The Free Agent Defenders – DE Darius Philon and LB Jordan Hicks

More longshots—but they pretty much all are in this category. Both of these guys are still young and come to the desert with plenty of talent and potential. If either of them were to make a leap to Pro Bowl status and put together a strong 6–8 year career with the Redbirds, they’d certainly warrant consideration. Here’s hoping.

The Young Defenders – LB Haason Reddick, CB Byron Murphy, S Budda Baker, and S Deionte Thompson

These guys are all young, hungry, and talented. Could they be key components of the next great Cardinals defense under new coordinator Vance Joseph? Reddick has mostly been a square peg in a round hole thus far in his Cardinals career, but maybe Joseph can figure out how to unlock his obvious talent within his scheme. His draftmate Baker is probably the best bet of this bunch, as he already has one Pro Bowl appearance to his name (albeit as a special teamer). He looks primed to become a defensive leader as soon as this season. But will his career have longevity, or will he be the next Honey Badger? Finally, the two rookies—Murphy and Thompson—ooze potential. Strong rookie seasons would give them a leg up in the long quest to make the Ring of Honor. Odds are none of these guys make it, but it’s plausible at least one of them is in the conversation by the time they have all hung it up.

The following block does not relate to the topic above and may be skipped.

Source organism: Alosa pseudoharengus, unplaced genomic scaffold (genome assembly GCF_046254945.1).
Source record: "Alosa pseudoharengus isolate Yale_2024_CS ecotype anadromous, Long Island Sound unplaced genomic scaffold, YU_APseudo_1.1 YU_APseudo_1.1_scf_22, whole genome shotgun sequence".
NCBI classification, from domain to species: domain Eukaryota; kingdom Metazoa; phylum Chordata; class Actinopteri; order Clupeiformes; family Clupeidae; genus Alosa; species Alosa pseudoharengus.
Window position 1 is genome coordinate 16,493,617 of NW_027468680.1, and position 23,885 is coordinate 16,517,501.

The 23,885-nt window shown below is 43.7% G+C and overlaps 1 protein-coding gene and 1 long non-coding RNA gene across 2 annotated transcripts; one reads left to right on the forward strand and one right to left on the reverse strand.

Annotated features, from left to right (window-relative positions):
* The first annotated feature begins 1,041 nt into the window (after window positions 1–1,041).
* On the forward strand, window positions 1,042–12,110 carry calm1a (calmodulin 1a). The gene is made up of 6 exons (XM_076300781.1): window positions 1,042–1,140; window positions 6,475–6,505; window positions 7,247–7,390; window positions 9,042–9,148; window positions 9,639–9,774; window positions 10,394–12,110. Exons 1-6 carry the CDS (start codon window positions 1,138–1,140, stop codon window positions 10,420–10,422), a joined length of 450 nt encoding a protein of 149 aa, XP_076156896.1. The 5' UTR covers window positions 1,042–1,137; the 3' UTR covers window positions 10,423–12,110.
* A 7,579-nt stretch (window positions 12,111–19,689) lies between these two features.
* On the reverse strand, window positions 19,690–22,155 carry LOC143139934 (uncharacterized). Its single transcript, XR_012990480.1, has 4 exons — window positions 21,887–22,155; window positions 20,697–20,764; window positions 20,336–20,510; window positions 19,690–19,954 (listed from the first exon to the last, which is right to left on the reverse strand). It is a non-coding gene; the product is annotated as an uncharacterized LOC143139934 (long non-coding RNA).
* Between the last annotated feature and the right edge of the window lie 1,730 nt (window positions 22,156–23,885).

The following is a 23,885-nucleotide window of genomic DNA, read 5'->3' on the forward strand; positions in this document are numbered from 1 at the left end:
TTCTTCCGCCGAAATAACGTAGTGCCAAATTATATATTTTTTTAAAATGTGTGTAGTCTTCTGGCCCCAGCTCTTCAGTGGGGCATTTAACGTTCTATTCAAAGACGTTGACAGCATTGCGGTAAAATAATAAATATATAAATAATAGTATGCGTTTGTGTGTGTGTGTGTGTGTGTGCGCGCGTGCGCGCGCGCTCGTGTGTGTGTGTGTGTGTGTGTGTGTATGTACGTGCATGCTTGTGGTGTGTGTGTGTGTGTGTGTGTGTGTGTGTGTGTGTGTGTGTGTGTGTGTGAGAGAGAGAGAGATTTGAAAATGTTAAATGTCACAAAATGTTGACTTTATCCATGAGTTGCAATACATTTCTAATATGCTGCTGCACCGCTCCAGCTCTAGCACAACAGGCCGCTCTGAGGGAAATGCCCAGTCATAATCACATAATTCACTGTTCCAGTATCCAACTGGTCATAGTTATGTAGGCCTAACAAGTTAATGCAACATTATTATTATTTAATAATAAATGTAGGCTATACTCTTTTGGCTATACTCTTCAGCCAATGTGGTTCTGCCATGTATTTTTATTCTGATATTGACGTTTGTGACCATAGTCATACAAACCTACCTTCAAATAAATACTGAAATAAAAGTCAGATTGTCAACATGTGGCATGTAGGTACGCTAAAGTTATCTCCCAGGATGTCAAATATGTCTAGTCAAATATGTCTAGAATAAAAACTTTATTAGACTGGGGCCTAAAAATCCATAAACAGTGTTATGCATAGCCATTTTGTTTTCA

Final Thoughts

I feel pretty good about the first four names, and I feel pretty good that at least one or two of the others will at least be worthy of consideration when all is said and done in their careers. And, heck, it’s entirely possible that someone deep down the depth chart or some anonymous UDFA comes out of nowhere to have an amazing career. Just look at Kurt Warner, for example. Stories like those are one of the best things about this league, after all.

Time to weigh in, Cardinals fans. What do you think about the list above? Anyone we missed? Any predictions yourselves? Let’s get a debate going in the comments.